English Student & Faculty Research
English majors can choose a variety of capstone experiences, including student-faculty research. Students often travel to undergraduate conferences to present the results of their work.
Recent Research Projects:
ENG 430 Multimedia Feature Writing (Spring 2019) and Lebanon Veterans Affairs Medical Center in Lebanon: “Feature Writing on Veterans”
Students worked collaboratively with Professor Jaime Fettrow-Alderfer and local veterans to interview and capture their experiences. This opportunity allowed students to hone their interviewing skills while learning to weave descriptive storytelling into their nonfiction writing. The goal was to provide local veterans with the opportunity to share their unique stories and experiences and to foster connections and a better understanding of how “service” experience shapes the lives of the individual. According to the Center, through “sharing veteran stories that highlight life experiences that otherwise might not be told,” this collaboration meaningfully resulted for veterans in: “improved mood, support of strength and resilience, decreased sense of being alone, and an increased sense of self-worth and connection.” The publication was distributed to all participating veterans and is now housed in the Lebanon Veterans Affairs Medical Center.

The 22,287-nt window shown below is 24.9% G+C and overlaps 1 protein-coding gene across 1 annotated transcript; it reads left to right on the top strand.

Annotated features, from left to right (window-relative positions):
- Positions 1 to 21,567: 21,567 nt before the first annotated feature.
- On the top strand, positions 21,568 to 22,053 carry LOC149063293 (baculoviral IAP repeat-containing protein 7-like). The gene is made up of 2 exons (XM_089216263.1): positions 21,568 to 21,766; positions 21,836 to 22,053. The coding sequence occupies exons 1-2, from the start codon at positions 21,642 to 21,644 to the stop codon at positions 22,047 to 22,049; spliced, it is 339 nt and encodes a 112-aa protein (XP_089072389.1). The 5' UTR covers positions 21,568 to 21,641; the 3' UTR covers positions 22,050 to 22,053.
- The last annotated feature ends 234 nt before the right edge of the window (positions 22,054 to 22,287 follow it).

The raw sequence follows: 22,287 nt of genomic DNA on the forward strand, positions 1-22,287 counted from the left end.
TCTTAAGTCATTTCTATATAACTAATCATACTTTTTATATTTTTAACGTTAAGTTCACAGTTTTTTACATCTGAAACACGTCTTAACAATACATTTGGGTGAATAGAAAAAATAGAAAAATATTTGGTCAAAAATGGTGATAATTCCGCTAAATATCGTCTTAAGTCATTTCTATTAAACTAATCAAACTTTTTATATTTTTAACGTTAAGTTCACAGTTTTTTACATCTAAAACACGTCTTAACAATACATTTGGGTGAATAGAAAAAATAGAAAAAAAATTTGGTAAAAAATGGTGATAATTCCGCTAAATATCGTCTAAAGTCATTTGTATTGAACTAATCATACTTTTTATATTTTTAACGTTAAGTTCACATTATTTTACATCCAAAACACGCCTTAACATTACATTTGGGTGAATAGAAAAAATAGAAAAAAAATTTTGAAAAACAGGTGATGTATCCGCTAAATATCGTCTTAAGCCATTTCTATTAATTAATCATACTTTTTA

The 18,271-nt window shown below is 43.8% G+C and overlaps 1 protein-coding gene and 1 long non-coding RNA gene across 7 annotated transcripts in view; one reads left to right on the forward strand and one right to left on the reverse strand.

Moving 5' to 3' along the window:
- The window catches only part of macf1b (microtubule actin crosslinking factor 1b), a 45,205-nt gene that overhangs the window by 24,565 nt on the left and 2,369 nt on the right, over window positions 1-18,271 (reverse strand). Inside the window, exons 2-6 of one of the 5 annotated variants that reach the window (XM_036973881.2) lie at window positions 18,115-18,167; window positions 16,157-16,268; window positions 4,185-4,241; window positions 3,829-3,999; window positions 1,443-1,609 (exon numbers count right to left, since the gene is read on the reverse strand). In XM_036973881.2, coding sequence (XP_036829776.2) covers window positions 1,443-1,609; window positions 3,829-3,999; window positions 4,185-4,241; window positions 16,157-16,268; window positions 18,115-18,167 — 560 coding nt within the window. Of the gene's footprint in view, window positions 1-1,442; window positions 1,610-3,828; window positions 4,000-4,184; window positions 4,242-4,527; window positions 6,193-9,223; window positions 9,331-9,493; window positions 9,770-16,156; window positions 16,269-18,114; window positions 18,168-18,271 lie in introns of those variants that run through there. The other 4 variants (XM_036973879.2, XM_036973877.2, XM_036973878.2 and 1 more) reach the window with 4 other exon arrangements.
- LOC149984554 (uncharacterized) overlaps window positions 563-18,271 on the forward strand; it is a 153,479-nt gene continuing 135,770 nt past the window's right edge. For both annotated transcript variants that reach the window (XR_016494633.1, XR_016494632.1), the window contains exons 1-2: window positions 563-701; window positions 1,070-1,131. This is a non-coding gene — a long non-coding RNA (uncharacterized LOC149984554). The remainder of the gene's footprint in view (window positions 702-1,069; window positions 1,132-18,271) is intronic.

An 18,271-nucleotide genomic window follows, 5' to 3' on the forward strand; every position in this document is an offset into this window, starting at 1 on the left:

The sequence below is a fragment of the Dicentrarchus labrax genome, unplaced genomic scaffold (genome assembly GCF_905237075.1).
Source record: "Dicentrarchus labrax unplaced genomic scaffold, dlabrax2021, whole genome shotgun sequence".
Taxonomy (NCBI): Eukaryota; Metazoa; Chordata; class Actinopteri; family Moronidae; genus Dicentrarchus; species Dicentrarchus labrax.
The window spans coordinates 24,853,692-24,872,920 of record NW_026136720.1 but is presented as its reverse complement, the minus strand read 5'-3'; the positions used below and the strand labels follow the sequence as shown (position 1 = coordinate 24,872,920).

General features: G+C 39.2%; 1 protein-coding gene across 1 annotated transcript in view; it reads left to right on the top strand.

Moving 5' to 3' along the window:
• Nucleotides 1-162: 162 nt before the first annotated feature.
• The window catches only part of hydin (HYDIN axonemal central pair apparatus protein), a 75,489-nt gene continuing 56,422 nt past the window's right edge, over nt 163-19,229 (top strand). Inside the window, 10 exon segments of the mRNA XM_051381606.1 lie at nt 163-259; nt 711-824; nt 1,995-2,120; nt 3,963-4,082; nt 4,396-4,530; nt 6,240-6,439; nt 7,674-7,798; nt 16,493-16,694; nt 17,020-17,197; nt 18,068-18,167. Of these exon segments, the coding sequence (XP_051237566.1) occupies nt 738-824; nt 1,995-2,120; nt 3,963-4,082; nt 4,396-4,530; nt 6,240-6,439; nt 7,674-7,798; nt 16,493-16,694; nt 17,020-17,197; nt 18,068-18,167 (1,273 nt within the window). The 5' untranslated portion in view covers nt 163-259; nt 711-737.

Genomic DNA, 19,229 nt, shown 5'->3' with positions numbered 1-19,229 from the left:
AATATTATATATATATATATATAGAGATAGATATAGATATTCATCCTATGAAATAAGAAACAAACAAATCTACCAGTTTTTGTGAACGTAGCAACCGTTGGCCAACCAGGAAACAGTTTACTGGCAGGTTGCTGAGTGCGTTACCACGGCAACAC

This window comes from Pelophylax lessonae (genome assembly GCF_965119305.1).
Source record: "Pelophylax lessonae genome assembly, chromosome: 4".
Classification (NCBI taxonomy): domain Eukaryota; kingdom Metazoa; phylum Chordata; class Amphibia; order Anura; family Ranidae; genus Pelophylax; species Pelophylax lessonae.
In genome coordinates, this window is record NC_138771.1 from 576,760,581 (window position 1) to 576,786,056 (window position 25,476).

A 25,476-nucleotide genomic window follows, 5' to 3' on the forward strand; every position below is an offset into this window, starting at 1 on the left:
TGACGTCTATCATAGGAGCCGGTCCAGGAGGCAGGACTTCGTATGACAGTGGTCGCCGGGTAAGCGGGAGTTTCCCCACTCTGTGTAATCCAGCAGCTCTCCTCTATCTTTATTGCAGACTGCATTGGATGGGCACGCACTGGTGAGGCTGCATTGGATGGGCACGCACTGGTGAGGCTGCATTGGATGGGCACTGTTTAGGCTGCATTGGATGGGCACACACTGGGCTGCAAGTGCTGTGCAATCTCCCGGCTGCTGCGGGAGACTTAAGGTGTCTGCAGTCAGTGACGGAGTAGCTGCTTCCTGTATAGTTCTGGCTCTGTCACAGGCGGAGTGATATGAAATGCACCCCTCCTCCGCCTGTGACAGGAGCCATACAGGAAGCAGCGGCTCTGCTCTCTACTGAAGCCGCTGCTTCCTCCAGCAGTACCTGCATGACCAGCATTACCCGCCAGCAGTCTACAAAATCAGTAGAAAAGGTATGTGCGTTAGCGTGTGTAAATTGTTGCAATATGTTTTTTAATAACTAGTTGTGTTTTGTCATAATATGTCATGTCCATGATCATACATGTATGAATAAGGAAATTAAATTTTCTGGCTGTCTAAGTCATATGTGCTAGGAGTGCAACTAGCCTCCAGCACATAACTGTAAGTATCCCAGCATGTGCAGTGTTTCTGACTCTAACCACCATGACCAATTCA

Rachael Speck ’20: “Public-ation: Poetry in Everyday Spaces”
Based on ongoing interdisciplinary research and creative productions developed across a number of English courses, Rachael has presented her work on what she has called “public poetics” at multiple national conferences. In November 2019, she will travel to the Pacific Ancient and Modern Language Association in San Diego, California, to share her most recent research, which focuses on the intersection of poetry and film within expanded cinema.
Megan Finlan ’21: “#BlackGirlPower: Black Women and Their Impact on Social Media through Social Movements”
A continuation of research which began as part of the Black Lives Matter Undergraduate Research Symposium at LVC. She was chosen to present her work at the 17th Annual Undergraduate Research at the State Capitol Building in Harrisburg in spring 2019.
Claire Fitzgibbons ’20: “Beyond the Laces: Feminist Sneaker Culture & The Politics of Style”
She presented her research at the Popular Culture Association’s (PCA’s) National Conference in Washington, D.C. in spring 2019.
RainbowReader: Research Collaboration
Arnold Research Grant recipients Denis Halilovic and Dr. Robert Machado provide a glimpse into their development of the RainbowReader, a new digital humanities application that couples algorithmic forms of linguistic analysis and methods of data visualization to help reveal the ways in which color is used within and across verbal texts.